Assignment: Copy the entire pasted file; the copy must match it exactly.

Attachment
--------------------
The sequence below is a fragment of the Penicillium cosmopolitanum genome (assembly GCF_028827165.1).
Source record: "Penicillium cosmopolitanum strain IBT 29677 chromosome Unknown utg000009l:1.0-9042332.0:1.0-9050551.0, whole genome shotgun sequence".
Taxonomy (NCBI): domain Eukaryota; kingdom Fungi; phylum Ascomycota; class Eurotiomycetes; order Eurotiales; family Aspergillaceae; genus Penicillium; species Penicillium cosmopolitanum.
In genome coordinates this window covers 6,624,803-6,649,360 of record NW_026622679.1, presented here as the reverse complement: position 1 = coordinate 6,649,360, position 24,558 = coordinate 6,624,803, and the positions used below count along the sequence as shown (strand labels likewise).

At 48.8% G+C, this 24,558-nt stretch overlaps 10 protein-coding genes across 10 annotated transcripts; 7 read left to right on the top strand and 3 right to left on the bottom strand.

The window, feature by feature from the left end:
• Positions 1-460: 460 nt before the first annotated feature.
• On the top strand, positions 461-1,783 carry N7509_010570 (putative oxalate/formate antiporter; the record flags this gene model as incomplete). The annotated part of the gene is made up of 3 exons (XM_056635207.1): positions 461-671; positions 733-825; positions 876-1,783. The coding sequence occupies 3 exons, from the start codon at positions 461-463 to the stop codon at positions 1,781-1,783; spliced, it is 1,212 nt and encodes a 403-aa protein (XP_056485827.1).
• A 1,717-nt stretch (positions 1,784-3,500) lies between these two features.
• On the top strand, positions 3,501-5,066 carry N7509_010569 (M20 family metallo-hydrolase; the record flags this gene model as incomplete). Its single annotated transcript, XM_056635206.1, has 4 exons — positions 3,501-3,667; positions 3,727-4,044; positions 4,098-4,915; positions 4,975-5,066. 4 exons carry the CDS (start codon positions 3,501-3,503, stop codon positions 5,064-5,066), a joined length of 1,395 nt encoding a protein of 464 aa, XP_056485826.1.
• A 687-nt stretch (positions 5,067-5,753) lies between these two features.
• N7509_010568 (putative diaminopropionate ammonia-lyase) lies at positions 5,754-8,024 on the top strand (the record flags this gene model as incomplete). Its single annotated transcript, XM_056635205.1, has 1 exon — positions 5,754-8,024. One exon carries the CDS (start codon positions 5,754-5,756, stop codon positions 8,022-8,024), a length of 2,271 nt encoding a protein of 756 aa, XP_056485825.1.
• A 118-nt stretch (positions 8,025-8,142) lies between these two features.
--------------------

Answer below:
The sequence below is a fragment of the Penicillium cosmopolitanum genome (assembly GCF_028827165.1).
Source record: "Penicillium cosmopolitanum strain IBT 29677 chromosome Unknown utg000009l:1.0-9042332.0:1.0-9050551.0, whole genome shotgun sequence".
Taxonomy (NCBI): domain Eukaryota; kingdom Fungi; phylum Ascomycota; class Eurotiomycetes; order Eurotiales; family Aspergillaceae; genus Penicillium; species Penicillium cosmopolitanum.
In genome coordinates this window covers 6,624,803-6,649,360 of record NW_026622679.1, presented here as the reverse complement: position 1 = coordinate 6,649,360, position 24,558 = coordinate 6,624,803, and the positions used below count along the sequence as shown (strand labels likewise).

At 48.8% G+C, this 24,558-nt stretch overlaps 10 protein-coding genes across 10 annotated transcripts; 7 read left to right on the top strand and 3 right to left on the bottom strand.

The window, feature by feature from the left end:
• Positions 1-460: 460 nt before the first annotated feature.
• On the top strand, positions 461-1,783 carry N7509_010570 (putative oxalate/formate antiporter; the record flags this gene model as incomplete). The annotated part of the gene is made up of 3 exons (XM_056635207.1): positions 461-671; positions 733-825; positions 876-1,783. The coding sequence occupies 3 exons, from the start codon at positions 461-463 to the stop codon at positions 1,781-1,783; spliced, it is 1,212 nt and encodes a 403-aa protein (XP_056485827.1).
• A 1,717-nt stretch (positions 1,784-3,500) lies between these two features.
• On the top strand, positions 3,501-5,066 carry N7509_010569 (M20 family metallo-hydrolase; the record flags this gene model as incomplete). Its single annotated transcript, XM_056635206.1, has 4 exons — positions 3,501-3,667; positions 3,727-4,044; positions 4,098-4,915; positions 4,975-5,066. 4 exons carry the CDS (start codon positions 3,501-3,503, stop codon positions 5,064-5,066), a joined length of 1,395 nt encoding a protein of 464 aa, XP_056485826.1.
• A 687-nt stretch (positions 5,067-5,753) lies between these two features.
• N7509_010568 (putative diaminopropionate ammonia-lyase) lies at positions 5,754-8,024 on the top strand (the record flags this gene model as incomplete). Its single annotated transcript, XM_056635205.1, has 1 exon — positions 5,754-8,024. One exon carries the CDS (start codon positions 5,754-5,756, stop codon positions 8,022-8,024), a length of 2,271 nt encoding a protein of 756 aa, XP_056485825.1.
• A 118-nt stretch (positions 8,025-8,142) lies between these two features.